Alfred Flatov

Alfred Flatov

German gymnast.
Date of Birth: 03.10.1869
Country: Germany

  1. Biography of Alfred Flatow
  2. Post-Olympic Career and Legacy

Biography of Alfred Flatow

Alfred Flatow was a German gymnast born on October 3, 1869, in Danzig (now Gdańsk). He later relocated to Berlin with his family. As a young man, he joined the sports club "Deutsche Turnerschaft." From 1888 onwards, Flatow participated in various local competitions, winning many of them.

In 1890, at the age of 21, he became a gymnastics teacher. In 1896, he received an invitation to participate in the 1896 Olympic Games in Athens. Along with 10 other team members, including his cousin Gustav Flatow, he traveled to Athens. During the games, Flatow became a three-time Olympic champion. He won gold medals with his team in parallel bars and horizontal bar exercises. Additionally, he became the individual champion in the parallel bars competition. He secured the second place and a silver medal in the horizontal bar exercise. Flatow also competed in rings, horse vault, and pommel horse events but did not win any medals. With his four medals, including three gold, he ranked third among the most successful athletes, only trailing his fellow Germans Hermann Weingärtner and Carl Schuhmann.

Post-Olympic Career and Legacy

After the Olympic Games, Alfred Flatow decided to retire from professional gymnastics. However, he continued to have a significant influence on the sport. In 1903, he founded the club "Judische Turnerschaft," a gymnastics club for Jews. It was the first Jewish sports organization, reflecting Flatow's Jewish heritage. He also published brochures on gymnastics methodology. Additionally, he owned a bicycle business, which he established upon returning to Berlin from the games.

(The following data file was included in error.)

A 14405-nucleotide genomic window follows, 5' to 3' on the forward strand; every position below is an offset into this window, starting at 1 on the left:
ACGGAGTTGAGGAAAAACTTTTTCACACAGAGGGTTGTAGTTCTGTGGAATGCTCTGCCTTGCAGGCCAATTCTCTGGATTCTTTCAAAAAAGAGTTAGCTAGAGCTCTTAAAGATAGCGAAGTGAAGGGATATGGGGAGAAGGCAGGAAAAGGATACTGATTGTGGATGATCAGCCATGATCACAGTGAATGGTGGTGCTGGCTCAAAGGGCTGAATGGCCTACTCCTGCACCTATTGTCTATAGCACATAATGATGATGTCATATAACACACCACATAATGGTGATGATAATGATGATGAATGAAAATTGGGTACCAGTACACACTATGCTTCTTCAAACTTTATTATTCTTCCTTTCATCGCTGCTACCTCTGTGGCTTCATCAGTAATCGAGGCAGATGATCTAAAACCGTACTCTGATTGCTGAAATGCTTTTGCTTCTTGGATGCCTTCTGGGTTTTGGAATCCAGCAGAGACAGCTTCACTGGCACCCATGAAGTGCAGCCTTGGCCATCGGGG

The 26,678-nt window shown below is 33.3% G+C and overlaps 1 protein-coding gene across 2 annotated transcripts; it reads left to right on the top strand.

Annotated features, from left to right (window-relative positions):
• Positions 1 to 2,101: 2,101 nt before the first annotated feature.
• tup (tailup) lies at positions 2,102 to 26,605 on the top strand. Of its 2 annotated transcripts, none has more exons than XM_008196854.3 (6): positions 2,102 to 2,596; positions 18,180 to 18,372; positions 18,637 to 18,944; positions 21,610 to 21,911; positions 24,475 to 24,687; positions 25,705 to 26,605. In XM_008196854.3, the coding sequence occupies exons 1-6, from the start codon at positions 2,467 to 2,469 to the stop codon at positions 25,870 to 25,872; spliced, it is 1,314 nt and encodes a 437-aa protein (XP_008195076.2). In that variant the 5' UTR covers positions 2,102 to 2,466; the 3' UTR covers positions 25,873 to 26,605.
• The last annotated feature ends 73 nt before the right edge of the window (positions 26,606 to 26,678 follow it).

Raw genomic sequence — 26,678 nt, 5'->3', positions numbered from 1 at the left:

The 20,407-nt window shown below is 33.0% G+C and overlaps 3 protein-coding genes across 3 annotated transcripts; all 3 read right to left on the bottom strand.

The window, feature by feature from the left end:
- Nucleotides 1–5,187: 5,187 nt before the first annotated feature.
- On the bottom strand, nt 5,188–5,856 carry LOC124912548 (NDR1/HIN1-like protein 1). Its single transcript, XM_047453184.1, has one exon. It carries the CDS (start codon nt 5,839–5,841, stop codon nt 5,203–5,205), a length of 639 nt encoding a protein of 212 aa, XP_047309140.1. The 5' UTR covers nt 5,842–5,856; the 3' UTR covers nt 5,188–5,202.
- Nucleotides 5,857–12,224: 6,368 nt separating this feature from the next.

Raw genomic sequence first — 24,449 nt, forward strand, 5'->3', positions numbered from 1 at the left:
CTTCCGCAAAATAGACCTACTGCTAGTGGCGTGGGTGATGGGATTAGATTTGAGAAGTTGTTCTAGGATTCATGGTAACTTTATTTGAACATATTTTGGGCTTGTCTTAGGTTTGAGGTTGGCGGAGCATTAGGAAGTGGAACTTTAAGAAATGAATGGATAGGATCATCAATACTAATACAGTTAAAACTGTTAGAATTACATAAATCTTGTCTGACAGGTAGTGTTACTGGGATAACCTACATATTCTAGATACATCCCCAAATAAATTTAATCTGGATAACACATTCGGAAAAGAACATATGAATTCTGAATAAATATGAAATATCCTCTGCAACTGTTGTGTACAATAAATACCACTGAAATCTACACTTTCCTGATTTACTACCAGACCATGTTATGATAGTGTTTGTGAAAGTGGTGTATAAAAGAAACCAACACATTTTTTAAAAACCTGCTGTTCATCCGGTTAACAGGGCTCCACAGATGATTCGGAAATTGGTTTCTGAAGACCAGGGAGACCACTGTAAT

In 1933, when the Nazis came to power, Flatow fell into disfavor, and his involvement in gymnastics was banned. Despite this, he was invited to the 1936 Summer Olympics in Berlin, but he declined the invitation. On October 3, 1942, his birthday, Flatow was sent to the Theresienstadt concentration camp in the Czech town of Terezín, where he died from starvation on December 28 of the same year. Gustav, his cousin, also died in the same camp three years later.

In 1997, a street in Berlin, Reichsportfeld, was renamed Flatow Boulevard in honor of Alfred and Gustav Flatow. This street is located near the Berlin Olympic Stadium. Additionally, one of the sports halls in the German capital was named after them, with a commemorative plaque dedicated to the Flatow brothers. In 1976, the North Korean postal service issued stamps featuring gymnasts, including Alfred Flatow. In 1996, Deutsche Post, the German postal company, also released stamps in honor of the Flatow brothers to commemorate the centenary of the Olympics.